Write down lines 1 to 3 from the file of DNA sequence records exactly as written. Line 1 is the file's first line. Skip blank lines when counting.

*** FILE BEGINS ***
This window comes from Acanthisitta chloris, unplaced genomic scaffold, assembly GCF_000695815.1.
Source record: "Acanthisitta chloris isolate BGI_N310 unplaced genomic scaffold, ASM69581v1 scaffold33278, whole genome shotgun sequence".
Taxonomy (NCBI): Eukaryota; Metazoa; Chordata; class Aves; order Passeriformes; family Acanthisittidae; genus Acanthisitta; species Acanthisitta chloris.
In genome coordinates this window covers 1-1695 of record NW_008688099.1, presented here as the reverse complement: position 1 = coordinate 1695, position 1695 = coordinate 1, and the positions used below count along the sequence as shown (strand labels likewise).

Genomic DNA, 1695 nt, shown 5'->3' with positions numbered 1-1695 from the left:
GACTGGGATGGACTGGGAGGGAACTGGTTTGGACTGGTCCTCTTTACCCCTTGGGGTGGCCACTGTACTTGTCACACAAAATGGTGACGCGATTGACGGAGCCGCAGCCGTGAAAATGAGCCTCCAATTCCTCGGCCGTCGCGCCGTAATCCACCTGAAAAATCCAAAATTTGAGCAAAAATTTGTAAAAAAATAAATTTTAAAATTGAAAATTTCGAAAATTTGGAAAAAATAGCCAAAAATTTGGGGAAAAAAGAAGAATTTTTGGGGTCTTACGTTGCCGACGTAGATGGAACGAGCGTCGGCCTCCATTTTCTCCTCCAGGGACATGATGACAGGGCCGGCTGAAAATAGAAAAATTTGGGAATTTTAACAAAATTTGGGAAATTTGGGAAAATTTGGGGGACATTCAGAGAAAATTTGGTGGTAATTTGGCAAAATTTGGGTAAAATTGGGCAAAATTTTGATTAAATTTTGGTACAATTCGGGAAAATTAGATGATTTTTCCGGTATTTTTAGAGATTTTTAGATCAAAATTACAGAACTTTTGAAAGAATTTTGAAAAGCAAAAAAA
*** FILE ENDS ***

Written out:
This window comes from Acanthisitta chloris, unplaced genomic scaffold, assembly GCF_000695815.1.
Source record: "Acanthisitta chloris isolate BGI_N310 unplaced genomic scaffold, ASM69581v1 scaffold33278, whole genome shotgun sequence".
Taxonomy (NCBI): Eukaryota; Metazoa; Chordata; class Aves; order Passeriformes; family Acanthisittidae; genus Acanthisitta; species Acanthisitta chloris.